The Nordic Council favours a general EU ban on the four endocrine-disrupting phthalates – DEHP, DBP, BBP and DIBP – in products with which children come into contact. If the EU fails to introduce a general ban by 2017, the proposal is for the Nordic governments to prohibit them from 2019.
Hanna Kosonen (C, Centre Group), chair of the Committee for a Sustainable Nordic Region, sees multiple opportunities for a safer day-to-day environment in the recommendations currently on the table.“Building materials are one of the major sources of hazardous substances in the air we breathe. As a result, we also recommend that the Nordic governments introduce measures against hazardous chemicals in materials used for walls, floors and ceilings,” she says.
To support and promote the phasing out of unwanted chemicals, the Nordic Council is suggesting that the governments draw up an official black list. Binding national regulations would then oblige importers and manufacturers to provide information about whether their products contain substances on the list.
The Council also recommends that the governments support moves for reforms to ensure that chemicals subject to regulation in EU and EEA countries cannot be imported freely in products from other parts of the world.Building materials are one of the major sources of hazardous substances in the air we breathe. As a result, we also recommend that the Nordic governments introduce measures against hazardous chemicals in materials used for walls, floors and ceilings.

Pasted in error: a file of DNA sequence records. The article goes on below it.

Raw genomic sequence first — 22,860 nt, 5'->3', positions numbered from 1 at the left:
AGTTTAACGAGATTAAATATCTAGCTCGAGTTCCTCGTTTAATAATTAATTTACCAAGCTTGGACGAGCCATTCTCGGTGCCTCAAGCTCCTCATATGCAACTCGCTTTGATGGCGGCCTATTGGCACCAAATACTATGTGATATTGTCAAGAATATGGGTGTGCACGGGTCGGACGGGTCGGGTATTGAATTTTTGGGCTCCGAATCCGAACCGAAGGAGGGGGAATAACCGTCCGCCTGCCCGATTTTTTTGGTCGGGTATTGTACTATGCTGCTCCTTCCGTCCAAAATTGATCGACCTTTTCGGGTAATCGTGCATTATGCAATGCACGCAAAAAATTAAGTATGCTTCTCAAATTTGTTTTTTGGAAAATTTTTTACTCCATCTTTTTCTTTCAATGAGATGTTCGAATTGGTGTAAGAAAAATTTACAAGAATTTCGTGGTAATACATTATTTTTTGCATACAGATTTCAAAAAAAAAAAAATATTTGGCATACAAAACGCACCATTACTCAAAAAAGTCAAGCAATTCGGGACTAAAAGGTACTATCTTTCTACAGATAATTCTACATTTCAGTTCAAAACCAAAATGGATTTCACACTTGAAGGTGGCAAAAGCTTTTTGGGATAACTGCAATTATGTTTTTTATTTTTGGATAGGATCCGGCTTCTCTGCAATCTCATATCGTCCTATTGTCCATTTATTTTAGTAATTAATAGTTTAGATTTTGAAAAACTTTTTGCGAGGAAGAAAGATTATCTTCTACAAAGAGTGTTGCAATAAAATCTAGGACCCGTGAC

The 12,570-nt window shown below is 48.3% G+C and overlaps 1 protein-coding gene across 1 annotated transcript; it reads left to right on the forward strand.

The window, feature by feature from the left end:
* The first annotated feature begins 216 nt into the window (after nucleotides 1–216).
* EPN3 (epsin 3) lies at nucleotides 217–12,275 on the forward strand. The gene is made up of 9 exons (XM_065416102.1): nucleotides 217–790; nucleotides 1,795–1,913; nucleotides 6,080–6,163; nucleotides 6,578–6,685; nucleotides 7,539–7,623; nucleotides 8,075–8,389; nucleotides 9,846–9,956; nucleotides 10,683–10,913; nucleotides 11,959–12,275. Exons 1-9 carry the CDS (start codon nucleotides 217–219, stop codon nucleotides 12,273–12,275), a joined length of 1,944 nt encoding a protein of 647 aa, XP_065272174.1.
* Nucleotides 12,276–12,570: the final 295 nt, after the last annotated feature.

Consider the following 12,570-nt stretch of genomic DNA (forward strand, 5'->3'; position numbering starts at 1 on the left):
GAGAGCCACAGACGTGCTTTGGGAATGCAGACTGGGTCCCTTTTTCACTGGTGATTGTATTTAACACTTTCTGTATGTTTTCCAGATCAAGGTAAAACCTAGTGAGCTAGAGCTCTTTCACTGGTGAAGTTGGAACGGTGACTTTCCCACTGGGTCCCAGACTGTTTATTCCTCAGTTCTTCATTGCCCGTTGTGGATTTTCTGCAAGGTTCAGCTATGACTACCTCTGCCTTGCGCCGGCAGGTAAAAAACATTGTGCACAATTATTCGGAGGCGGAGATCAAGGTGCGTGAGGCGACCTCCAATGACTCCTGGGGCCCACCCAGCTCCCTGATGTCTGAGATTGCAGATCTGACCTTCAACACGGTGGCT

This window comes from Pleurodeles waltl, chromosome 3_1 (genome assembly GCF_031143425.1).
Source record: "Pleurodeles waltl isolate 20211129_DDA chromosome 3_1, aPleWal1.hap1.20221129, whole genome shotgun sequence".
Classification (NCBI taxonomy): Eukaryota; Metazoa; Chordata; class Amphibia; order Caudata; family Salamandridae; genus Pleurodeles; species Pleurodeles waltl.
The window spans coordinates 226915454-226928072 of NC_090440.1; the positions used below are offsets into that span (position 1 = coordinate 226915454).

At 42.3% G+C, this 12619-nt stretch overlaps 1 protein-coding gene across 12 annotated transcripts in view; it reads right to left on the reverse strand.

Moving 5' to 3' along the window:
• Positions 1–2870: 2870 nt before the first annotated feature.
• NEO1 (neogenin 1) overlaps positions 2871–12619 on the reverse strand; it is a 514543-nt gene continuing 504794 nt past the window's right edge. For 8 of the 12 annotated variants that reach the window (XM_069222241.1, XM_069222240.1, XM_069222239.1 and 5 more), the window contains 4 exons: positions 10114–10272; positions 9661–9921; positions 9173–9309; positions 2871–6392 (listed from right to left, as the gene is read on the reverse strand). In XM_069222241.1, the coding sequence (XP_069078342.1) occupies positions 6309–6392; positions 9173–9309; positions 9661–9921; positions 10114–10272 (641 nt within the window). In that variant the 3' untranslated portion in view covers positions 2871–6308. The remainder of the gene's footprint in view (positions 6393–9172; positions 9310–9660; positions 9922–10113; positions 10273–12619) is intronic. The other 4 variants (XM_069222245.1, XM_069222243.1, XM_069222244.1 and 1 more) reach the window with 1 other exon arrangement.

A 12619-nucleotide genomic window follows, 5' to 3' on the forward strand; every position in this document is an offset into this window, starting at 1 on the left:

Nordic knowledge centre for a toxic-free everyday environment
At Nordic level, the recommendation advocates a knowledge centre for a toxic-free everyday environment, whose job it would be to study substitutes for the hazardous substances that surround us. Regular updates to the criteria for the Nordic eco-label are recommended to make it easier for consumers to choose products that pose no danger to either human health or the natural environment.
The proposals for a toxic-free everyday environment are the result of an extensive process that involved consumer groups, industry and governments discussing Nordic options for working together to do something about unneeded chemicals.
“It’s important that we reached agreement on addressing both the EU and the Nordic governments because progress on chemical regulations at EU level is really slow,” summarises Christian Juhl (EL, the Left-wing Socialist Green Group) of the Nordic Council Welfare Committee.
The Recommendations for a toxic-free everyday environment will be considered during a plenary debate at the Session of the Nordic Council in Copenhagen in November. Appropriate documents will then be sent to the Nordic governments and the Nordic Council of Ministers.